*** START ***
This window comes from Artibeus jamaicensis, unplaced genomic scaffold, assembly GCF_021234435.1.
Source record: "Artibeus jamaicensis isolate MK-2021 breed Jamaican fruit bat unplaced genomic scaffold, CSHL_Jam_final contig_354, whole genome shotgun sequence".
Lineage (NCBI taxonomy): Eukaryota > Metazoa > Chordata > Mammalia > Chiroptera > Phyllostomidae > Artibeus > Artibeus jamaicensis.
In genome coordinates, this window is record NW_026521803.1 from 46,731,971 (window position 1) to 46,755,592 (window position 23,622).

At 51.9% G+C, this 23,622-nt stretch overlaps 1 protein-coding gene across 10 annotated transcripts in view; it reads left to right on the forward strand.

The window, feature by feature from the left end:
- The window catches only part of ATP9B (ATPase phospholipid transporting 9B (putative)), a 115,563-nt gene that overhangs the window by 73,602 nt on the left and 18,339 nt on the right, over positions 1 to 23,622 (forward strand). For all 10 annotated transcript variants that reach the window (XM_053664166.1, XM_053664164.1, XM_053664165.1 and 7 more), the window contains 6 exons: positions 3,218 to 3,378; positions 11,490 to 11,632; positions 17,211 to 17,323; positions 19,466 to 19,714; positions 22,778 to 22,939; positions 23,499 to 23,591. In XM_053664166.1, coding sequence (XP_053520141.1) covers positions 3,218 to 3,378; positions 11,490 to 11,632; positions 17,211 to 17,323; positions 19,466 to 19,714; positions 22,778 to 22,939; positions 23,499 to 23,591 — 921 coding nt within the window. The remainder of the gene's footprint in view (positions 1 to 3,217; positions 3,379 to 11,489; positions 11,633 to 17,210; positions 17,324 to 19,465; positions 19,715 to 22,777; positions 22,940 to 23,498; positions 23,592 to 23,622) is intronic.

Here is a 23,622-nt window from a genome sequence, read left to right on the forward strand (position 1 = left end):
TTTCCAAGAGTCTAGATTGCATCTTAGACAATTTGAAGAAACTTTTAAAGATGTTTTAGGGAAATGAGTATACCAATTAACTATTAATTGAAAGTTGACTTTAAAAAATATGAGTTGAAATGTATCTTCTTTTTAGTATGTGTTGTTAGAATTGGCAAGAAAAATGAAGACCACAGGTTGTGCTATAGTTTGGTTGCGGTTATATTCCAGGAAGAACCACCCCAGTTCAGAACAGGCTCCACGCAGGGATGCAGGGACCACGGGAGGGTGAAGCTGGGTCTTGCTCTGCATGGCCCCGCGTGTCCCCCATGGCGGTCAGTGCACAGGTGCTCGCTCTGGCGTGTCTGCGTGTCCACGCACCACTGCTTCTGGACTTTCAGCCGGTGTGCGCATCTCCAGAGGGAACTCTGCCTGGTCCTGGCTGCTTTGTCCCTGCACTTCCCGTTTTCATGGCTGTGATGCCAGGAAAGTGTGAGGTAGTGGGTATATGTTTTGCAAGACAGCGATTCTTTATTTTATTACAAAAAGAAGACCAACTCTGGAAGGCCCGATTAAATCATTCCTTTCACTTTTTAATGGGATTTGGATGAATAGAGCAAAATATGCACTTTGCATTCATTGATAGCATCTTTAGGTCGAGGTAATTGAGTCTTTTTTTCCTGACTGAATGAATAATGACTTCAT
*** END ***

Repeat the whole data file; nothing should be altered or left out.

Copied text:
This window comes from Artibeus jamaicensis, unplaced genomic scaffold, assembly GCF_021234435.1.
Source record: "Artibeus jamaicensis isolate MK-2021 breed Jamaican fruit bat unplaced genomic scaffold, CSHL_Jam_final contig_354, whole genome shotgun sequence".
Lineage (NCBI taxonomy): Eukaryota > Metazoa > Chordata > Mammalia > Chiroptera > Phyllostomidae > Artibeus > Artibeus jamaicensis.
In genome coordinates, this window is record NW_026521803.1 from 46,731,971 (window position 1) to 46,755,592 (window position 23,622).

At 51.9% G+C, this 23,622-nt stretch overlaps 1 protein-coding gene across 10 annotated transcripts in view; it reads left to right on the forward strand.

The window, feature by feature from the left end:
- The window catches only part of ATP9B (ATPase phospholipid transporting 9B (putative)), a 115,563-nt gene that overhangs the window by 73,602 nt on the left and 18,339 nt on the right, over positions 1 to 23,622 (forward strand). For all 10 annotated transcript variants that reach the window (XM_053664166.1, XM_053664164.1, XM_053664165.1 and 7 more), the window contains 6 exons: positions 3,218 to 3,378; positions 11,490 to 11,632; positions 17,211 to 17,323; positions 19,466 to 19,714; positions 22,778 to 22,939; positions 23,499 to 23,591. In XM_053664166.1, coding sequence (XP_053520141.1) covers positions 3,218 to 3,378; positions 11,490 to 11,632; positions 17,211 to 17,323; positions 19,466 to 19,714; positions 22,778 to 22,939; positions 23,499 to 23,591 — 921 coding nt within the window. The remainder of the gene's footprint in view (positions 1 to 3,217; positions 3,379 to 11,489; positions 11,633 to 17,210; positions 17,324 to 19,465; positions 19,715 to 22,777; positions 22,940 to 23,498; positions 23,592 to 23,622) is intronic.

Here is a 23,622-nt window from a genome sequence, read left to right on the forward strand (position 1 = left end):
TTTCCAAGAGTCTAGATTGCATCTTAGACAATTTGAAGAAACTTTTAAAGATGTTTTAGGGAAATGAGTATACCAATTAACTATTAATTGAAAGTTGACTTTAAAAAATATGAGTTGAAATGTATCTTCTTTTTAGTATGTGTTGTTAGAATTGGCAAGAAAAATGAAGACCACAGGTTGTGCTATAGTTTGGTTGCGGTTATATTCCAGGAAGAACCACCCCAGTTCAGAACAGGCTCCACGCAGGGATGCAGGGACCACGGGAGGGTGAAGCTGGGTCTTGCTCTGCATGGCCCCGCGTGTCCCCCATGGCGGTCAGTGCACAGGTGCTCGCTCTGGCGTGTCTGCGTGTCCACGCACCACTGCTTCTGGACTTTCAGCCGGTGTGCGCATCTCCAGAGGGAACTCTGCCTGGTCCTGGCTGCTTTGTCCCTGCACTTCCCGTTTTCATGGCTGTGATGCCAGGAAAGTGTGAGGTAGTGGGTATATGTTTTGCAAGACAGCGATTCTTTATTTTATTACAAAAAGAAGACCAACTCTGGAAGGCCCGATTAAATCATTCCTTTCACTTTTTAATGGGATTTGGATGAATAGAGCAAAATATGCACTTTGCATTCATTGATAGCATCTTTAGGTCGAGGTAATTGAGTCTTTTTTTCCTGACTGAATGAATAATGACTTCAT